The EU Parliament and Council reached a provisional deal on tougher aviation laws aimed at protecting European passenger and cargo carriers from unfair competition. Market experts consider the agreement to be a breakthrough after years of controversial discussions within the bloc. Next, as a mere formality, the Parliament and the Council need to approve the accord.
Last week, Qatar Airways Group CEO Akbar Al Baker met with more than a dozen influential European Parliamentary members and top decision makers in Brussels. The aim of his visit was to strengthen
the relationship between the Qatari carrier and the European Union.
However, it is questionable whether his charm offensive will lead to visible results. Doubts are justified, because only hours after the Brussels-held VIP dinner was over and Al Baker was out of town again, negotiators of the EU Parliament and the Council reached an accord to shield the EU airlines from unfair protection.
The same names repeatedly
In a release published right after, the European Parliament's rapporteur for the regulation, Markus Pieper (Conservative Group) did not mince his words, criticizing public subsidies harshly. According to him “the Gulf airlines are considered to be particularly aggressive as is Turkish Airlines.” This applies to some Chinese and Russian carriers as well, he added, without naming them directly.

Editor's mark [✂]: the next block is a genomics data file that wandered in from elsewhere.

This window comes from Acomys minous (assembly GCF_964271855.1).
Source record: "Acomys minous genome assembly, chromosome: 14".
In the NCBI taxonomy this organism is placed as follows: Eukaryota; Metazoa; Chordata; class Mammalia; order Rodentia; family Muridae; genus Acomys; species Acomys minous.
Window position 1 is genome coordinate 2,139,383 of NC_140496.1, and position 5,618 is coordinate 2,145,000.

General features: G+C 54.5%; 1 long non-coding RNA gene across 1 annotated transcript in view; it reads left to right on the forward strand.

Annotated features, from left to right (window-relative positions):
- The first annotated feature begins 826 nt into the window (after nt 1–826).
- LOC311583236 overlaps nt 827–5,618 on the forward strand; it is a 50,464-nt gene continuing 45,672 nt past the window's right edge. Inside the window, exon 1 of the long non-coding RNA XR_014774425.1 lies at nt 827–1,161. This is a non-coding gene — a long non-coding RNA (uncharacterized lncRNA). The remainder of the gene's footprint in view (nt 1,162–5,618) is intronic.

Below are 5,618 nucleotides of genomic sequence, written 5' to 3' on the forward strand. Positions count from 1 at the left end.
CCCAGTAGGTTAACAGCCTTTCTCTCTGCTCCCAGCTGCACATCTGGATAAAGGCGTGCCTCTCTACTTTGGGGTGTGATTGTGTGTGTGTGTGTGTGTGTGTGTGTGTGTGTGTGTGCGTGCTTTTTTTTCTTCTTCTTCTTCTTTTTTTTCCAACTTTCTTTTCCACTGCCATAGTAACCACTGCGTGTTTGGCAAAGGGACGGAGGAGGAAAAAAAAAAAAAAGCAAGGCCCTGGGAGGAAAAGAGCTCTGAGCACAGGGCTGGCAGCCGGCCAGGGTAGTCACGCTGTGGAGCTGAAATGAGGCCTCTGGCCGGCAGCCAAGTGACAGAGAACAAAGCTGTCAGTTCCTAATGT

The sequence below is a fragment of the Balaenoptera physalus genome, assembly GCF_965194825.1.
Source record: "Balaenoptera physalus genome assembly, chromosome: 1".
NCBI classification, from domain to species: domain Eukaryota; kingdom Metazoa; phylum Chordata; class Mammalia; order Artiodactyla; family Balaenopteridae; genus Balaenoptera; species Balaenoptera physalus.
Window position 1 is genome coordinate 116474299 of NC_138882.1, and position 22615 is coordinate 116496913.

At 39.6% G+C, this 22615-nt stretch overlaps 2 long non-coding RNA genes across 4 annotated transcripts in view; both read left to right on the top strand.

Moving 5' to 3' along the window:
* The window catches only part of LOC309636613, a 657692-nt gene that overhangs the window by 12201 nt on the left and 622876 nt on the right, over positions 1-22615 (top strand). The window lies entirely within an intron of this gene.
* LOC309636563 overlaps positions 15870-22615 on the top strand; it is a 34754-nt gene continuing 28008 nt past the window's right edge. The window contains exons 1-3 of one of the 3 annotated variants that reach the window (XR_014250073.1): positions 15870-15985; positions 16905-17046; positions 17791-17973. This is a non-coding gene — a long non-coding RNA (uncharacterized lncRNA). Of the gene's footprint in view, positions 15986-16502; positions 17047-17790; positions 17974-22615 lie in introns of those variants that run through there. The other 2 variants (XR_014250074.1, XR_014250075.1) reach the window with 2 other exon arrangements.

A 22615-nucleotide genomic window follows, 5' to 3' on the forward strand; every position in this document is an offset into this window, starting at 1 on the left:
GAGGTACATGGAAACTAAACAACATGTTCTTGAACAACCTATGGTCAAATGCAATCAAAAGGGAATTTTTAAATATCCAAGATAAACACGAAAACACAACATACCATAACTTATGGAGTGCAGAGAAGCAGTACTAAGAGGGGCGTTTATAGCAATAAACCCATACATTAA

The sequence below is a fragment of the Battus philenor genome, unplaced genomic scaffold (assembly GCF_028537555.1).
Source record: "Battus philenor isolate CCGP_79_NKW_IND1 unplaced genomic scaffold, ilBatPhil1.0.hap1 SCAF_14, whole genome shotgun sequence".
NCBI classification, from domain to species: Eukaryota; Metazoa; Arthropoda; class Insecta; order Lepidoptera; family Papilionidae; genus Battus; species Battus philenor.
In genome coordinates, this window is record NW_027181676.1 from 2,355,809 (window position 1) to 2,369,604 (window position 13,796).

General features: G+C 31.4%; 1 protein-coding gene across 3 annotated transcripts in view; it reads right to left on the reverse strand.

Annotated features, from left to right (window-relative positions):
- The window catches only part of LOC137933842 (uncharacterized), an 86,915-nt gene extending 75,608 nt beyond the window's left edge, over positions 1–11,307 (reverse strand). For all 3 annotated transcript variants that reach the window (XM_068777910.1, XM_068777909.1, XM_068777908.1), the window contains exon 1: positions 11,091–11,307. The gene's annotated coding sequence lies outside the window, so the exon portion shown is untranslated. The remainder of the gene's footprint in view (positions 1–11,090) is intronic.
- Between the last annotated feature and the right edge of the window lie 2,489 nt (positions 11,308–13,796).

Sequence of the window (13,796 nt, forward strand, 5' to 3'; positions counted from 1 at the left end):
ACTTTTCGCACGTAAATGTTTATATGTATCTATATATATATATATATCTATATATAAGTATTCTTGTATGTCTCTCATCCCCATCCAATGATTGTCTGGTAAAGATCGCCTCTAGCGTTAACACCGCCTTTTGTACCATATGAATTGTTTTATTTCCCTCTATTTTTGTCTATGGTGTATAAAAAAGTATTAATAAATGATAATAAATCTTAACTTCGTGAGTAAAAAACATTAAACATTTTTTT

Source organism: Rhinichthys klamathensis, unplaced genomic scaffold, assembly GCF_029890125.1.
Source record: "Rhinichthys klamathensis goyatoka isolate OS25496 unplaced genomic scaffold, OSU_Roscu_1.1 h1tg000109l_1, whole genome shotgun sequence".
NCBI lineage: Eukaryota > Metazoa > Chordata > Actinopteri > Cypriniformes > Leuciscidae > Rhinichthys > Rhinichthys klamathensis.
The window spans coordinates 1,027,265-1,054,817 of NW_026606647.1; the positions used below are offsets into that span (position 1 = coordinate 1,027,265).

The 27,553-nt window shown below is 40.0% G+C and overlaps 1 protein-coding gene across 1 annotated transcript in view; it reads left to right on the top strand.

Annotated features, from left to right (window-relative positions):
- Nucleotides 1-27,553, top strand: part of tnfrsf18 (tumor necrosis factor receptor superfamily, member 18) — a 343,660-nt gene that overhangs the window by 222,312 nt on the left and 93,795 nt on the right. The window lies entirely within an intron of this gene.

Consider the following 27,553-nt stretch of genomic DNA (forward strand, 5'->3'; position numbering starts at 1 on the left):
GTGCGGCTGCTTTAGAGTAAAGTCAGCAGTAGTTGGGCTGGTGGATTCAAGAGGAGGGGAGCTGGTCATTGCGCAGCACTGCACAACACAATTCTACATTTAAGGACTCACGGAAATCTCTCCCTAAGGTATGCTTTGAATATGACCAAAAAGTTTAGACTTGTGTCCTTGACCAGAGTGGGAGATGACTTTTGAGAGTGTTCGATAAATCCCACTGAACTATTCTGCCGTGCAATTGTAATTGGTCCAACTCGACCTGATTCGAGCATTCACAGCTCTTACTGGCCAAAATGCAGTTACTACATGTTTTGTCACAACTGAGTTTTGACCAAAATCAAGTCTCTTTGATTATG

It is not a new discovery, but since years an open secret that particularly Middle Eastern airlines enjoy significant state subsidies in different manners, be it financial support by government bodies or public banks to grow their fleets, the granting of ground handling privileges, state-tolerated employment contracts that are contrary to international norms, partially refunded landing fees or paybacks on fuel prices camouflaged as internal settlement.
Thorn in the flesh of commercial carriers
Public aids are a gateway for competitive distortions, enabling airlines to play foul by offering passenger fares and cargo rates below their own costs, criticizes the EU since long. A well-known strategy to gain market shares and widen the reach step by step to the detriment of their commercial competitors. Practices that have been a thorn in the side of commercially driven EU carriers that since a long time demand a tough stance from their politicians to put an end to these distortions.
However, this might turn out like Don Quixote's attack on windmills. Because there are already strong market shares of non-European subsidized airlines both in passenger and freight traffic operating within Europe like QR’s Italian offspring Air Italy.
“We have understood”
Nonetheless, with their latest decision, the EU politicians seem to have understood the complaints echoed continuously by their carriers - after years of discussing the pros and cons of tougher aviation laws to protect the competitiveness of airlines registered in one of the member states.
The deal reached by the EU negotiators means that Europe will soon have a sharp sword at hand should competition laws be breached by a non-EU carrier, charging air fares or cargo rates which are sufficiently below those offered by its EU competitors. In case of appropriately substantiated rule violation, heavy fines can be imposed or landing rights been denied.
Addressing Washington and Beijing as well
Whereby each case must be proved in which way a non-EU carrier benefited from a non-commercial advantage.
Supposedly not an easy task!
And there is another, fundamentally political and also economic aspect to the bill, as rapporteur Pieper indicates: "The U.S. and China should know that European airlines can no longer be taken advantage of in commercial disputes."
A clear message to the rulers in Washington and Beijing.
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